KNOW YOURSELF. I know what I want, or I know that I don’t know what I want and am hopeful that I’ll figure it out at some point. A lot of people I meet are here to do a grand Euro tour and see different countries all over every weekend. I’m not here to do that. I want to go home knowing as much as I can about Norway and what it’s like to live in Oslo. (Who knows, in a year and a half I may very well be back here doing my Masters…) I do want to take trips and intend on it, but I want to see fewer places and see them more thoroughly. I want to see Norway. I want to see Scandinavia. I’m not interested in marathon sprinting my way through Europe. Occasionally I feel a little weird for not wanting what other people are doing. I’m trying that whole “be true to yourself” thing. Why is it that the cheesiest advice is always the most applicable?

(My goal for a far(ish)-away trip is to go to Holland and see the tulips. Really, I want to go for the tulips. I’m that nerdy.)


Playing at Holmenkollen


Miles: Thursday nights=random feelings?

February 6, 2011

This is less of a “Miles has something full of insight to say” sort of post and more of a “hey look, I’m still alive!” sort of post.

My cold is gone! I spent all of last weekend in my flat, watching TV on my computer and pretending that my throbbing headache could be wished away. I bought a Norwegian Neti-Pot (you proud, mom?) and it looks like a green sea-dwelling dinosaur. RAWR. It’s helping. I’m excited to ski again.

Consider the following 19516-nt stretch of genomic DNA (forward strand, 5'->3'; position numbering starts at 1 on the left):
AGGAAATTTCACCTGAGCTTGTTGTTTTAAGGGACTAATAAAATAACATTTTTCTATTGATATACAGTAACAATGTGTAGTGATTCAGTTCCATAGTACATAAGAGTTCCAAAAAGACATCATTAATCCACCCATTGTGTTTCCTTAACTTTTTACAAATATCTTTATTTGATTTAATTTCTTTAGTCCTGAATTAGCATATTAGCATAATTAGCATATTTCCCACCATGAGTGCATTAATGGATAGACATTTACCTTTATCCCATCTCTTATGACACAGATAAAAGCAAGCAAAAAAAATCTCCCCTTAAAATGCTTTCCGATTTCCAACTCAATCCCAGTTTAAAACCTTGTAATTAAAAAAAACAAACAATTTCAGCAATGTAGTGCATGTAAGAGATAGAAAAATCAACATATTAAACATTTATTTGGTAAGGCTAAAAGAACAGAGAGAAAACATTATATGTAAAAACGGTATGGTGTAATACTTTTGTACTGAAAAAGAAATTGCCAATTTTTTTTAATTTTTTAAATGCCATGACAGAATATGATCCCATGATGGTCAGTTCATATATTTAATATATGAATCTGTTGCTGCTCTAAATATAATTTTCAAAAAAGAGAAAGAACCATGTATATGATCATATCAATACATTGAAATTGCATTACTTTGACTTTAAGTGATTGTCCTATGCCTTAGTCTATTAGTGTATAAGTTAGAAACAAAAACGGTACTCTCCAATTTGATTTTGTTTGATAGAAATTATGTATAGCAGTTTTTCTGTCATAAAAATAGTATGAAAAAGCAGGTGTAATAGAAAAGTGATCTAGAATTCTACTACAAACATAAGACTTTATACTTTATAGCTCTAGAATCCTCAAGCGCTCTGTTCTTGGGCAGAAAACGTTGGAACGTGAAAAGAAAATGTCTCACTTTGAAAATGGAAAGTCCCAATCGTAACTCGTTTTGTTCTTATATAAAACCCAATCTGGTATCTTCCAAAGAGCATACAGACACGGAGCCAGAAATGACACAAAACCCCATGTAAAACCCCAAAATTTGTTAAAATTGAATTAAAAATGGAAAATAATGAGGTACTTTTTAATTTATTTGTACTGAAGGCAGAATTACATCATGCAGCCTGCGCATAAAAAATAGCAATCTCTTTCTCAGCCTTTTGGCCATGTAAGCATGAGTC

Classes are going well. I absolutely adore my Norwegian professor, Astrid. I would go as far as to say Jeg elsker Astrid. (look it up, fools. I’m practicing.) My gender studies course begins on Monday, and I’m looking forward to meeting the sort of Norwegians who sign up for a gender studies course. I am not looking forward to the 9:15 am class — thus far, I have been spoiled with all late-afternoon courses. The United-Statesian who teaches my North American studies course is starting to bug me—he mumbles, he may have (definitely) used a word for African-Americans that makes me incredibly uncomfortable.

I went to a fantastic open mic at the Nordic Black Theater last night. It’s called Open Xpressions and runs every 3 Wednesday nights. The house band plays reggae music, the acts ranged from hip-hop to acoustic. Apparently other nights it spans across more than music — poetry, monologues, etc. Next time I think I’ll perform a poem.